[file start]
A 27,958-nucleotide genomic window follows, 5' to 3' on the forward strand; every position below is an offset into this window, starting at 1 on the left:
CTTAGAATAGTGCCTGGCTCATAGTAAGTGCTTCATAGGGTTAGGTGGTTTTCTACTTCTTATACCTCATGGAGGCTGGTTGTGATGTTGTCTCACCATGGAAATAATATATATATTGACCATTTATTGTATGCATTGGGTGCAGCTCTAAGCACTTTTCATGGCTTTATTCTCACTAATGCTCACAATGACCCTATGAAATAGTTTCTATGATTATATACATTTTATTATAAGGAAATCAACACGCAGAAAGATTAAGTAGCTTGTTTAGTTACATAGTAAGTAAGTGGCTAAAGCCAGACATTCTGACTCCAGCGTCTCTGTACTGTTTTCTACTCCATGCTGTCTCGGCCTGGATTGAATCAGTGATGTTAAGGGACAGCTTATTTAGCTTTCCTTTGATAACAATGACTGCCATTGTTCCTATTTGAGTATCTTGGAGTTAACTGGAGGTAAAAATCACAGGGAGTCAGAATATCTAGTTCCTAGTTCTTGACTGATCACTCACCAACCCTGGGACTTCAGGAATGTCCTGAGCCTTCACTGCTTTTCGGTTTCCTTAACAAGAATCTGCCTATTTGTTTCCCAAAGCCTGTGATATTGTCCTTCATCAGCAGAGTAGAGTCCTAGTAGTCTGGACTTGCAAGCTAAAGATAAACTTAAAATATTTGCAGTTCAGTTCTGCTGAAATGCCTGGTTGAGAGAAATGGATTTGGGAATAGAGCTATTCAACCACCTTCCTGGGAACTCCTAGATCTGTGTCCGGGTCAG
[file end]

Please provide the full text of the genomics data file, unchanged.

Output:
A 27,958-nucleotide genomic window follows, 5' to 3' on the forward strand; every position below is an offset into this window, starting at 1 on the left:
CTTAGAATAGTGCCTGGCTCATAGTAAGTGCTTCATAGGGTTAGGTGGTTTTCTACTTCTTATACCTCATGGAGGCTGGTTGTGATGTTGTCTCACCATGGAAATAATATATATATTGACCATTTATTGTATGCATTGGGTGCAGCTCTAAGCACTTTTCATGGCTTTATTCTCACTAATGCTCACAATGACCCTATGAAATAGTTTCTATGATTATATACATTTTATTATAAGGAAATCAACACGCAGAAAGATTAAGTAGCTTGTTTAGTTACATAGTAAGTAAGTGGCTAAAGCCAGACATTCTGACTCCAGCGTCTCTGTACTGTTTTCTACTCCATGCTGTCTCGGCCTGGATTGAATCAGTGATGTTAAGGGACAGCTTATTTAGCTTTCCTTTGATAACAATGACTGCCATTGTTCCTATTTGAGTATCTTGGAGTTAACTGGAGGTAAAAATCACAGGGAGTCAGAATATCTAGTTCCTAGTTCTTGACTGATCACTCACCAACCCTGGGACTTCAGGAATGTCCTGAGCCTTCACTGCTTTTCGGTTTCCTTAACAAGAATCTGCCTATTTGTTTCCCAAAGCCTGTGATATTGTCCTTCATCAGCAGAGTAGAGTCCTAGTAGTCTGGACTTGCAAGCTAAAGATAAACTTAAAATATTTGCAGTTCAGTTCTGCTGAAATGCCTGGTTGAGAGAAATGGATTTGGGAATAGAGCTATTCAACCACCTTCCTGGGAACTCCTAGATCTGTGTCCGGGTCAG